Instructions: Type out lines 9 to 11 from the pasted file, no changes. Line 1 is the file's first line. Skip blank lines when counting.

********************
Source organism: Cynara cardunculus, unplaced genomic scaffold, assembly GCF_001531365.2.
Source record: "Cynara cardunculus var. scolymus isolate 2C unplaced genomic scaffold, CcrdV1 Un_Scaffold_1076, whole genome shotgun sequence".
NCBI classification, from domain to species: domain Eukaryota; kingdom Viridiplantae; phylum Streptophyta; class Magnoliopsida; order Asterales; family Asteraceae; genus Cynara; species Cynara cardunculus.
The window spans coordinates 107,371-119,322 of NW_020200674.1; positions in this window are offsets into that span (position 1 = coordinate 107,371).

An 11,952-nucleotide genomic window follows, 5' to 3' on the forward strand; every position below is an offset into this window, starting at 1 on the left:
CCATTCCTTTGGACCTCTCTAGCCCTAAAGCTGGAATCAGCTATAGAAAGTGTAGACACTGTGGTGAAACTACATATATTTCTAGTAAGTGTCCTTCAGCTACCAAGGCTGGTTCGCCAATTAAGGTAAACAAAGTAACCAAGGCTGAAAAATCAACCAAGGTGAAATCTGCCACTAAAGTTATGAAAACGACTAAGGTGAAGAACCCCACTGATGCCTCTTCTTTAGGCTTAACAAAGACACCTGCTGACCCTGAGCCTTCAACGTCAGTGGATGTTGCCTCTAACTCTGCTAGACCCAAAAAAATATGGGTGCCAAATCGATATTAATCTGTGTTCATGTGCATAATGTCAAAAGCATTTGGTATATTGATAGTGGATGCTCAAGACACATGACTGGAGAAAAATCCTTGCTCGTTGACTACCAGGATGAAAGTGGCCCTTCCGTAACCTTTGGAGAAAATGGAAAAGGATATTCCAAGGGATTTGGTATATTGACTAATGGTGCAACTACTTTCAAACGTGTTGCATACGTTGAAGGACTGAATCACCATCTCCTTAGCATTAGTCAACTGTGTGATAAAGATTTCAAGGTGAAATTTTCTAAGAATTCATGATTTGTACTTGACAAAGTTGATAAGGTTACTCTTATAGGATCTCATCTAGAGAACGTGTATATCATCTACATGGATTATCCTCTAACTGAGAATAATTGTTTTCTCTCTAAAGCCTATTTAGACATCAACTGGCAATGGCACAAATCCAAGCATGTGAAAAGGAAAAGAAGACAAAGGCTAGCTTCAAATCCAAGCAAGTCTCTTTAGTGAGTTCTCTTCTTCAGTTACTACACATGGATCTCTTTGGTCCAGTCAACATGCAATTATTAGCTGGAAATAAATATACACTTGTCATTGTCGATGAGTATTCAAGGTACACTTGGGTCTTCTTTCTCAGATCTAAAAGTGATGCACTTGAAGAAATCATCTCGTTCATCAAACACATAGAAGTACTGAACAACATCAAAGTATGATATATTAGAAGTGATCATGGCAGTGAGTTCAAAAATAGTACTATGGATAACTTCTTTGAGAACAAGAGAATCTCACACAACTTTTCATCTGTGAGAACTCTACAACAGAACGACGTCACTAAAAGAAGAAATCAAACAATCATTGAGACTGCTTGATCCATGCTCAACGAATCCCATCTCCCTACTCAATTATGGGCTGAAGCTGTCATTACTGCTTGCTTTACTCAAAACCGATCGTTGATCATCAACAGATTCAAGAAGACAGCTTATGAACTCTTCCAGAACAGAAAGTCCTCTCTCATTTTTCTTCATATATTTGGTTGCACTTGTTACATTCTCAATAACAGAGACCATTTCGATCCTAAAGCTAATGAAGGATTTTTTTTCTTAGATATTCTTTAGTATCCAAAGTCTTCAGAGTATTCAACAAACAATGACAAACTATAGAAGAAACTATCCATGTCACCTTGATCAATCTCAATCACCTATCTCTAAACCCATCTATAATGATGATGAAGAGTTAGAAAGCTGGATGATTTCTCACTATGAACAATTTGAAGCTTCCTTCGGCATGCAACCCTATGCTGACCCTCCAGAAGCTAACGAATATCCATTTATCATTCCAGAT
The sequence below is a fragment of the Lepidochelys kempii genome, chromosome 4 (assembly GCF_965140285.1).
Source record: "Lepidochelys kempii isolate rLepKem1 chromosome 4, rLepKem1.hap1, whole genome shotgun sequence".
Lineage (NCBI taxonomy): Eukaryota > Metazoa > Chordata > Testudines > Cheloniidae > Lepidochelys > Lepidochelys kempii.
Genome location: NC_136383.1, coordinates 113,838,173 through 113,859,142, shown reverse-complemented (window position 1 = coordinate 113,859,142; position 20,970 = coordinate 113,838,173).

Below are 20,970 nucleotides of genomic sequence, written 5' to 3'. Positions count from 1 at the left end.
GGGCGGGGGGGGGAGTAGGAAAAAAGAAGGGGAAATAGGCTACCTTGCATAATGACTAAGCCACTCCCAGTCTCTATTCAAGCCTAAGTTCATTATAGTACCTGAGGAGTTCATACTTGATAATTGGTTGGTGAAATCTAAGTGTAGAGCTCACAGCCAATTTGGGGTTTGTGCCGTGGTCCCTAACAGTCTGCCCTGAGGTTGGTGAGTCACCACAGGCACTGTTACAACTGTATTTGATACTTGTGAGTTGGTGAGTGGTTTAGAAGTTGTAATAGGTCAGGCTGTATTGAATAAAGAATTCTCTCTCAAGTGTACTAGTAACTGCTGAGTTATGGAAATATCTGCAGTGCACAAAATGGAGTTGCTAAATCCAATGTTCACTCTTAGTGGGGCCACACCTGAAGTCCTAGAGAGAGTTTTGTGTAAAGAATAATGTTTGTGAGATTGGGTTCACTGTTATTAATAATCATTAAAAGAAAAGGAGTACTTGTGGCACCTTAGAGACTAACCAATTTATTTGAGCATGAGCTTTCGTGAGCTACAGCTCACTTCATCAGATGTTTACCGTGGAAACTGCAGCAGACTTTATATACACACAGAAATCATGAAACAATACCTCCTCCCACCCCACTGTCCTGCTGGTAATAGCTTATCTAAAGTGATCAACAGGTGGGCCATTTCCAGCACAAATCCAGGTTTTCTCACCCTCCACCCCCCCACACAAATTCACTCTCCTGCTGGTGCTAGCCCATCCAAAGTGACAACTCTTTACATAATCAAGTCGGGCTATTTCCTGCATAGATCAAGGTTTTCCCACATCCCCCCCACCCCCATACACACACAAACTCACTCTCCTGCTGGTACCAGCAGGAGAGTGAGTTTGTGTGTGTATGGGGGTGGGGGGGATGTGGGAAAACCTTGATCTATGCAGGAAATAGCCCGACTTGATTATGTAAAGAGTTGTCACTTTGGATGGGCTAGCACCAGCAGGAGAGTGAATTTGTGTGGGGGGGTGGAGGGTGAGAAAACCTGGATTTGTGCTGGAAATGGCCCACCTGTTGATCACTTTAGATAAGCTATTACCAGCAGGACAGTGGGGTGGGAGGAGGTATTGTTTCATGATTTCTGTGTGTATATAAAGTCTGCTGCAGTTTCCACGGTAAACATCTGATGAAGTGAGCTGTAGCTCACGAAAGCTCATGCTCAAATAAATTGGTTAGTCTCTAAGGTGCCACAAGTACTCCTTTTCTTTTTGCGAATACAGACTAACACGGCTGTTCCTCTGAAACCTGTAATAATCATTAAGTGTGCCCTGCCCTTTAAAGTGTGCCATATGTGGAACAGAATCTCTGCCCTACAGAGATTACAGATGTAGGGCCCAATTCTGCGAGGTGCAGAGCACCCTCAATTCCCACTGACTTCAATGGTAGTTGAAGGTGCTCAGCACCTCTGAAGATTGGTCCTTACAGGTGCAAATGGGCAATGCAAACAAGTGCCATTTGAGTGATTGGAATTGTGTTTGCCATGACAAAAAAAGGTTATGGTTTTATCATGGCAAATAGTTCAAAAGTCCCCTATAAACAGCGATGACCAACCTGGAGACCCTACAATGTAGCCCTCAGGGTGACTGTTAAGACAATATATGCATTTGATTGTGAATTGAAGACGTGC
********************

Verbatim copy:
Lineage (NCBI taxonomy): Eukaryota > Metazoa > Chordata > Testudines > Cheloniidae > Lepidochelys > Lepidochelys kempii.
Genome location: NC_136383.1, coordinates 113,838,173 through 113,859,142, shown reverse-complemented (window position 1 = coordinate 113,859,142; position 20,970 = coordinate 113,838,173).

Below are 20,970 nucleotides of genomic sequence, written 5' to 3'. Positions count from 1 at the left end.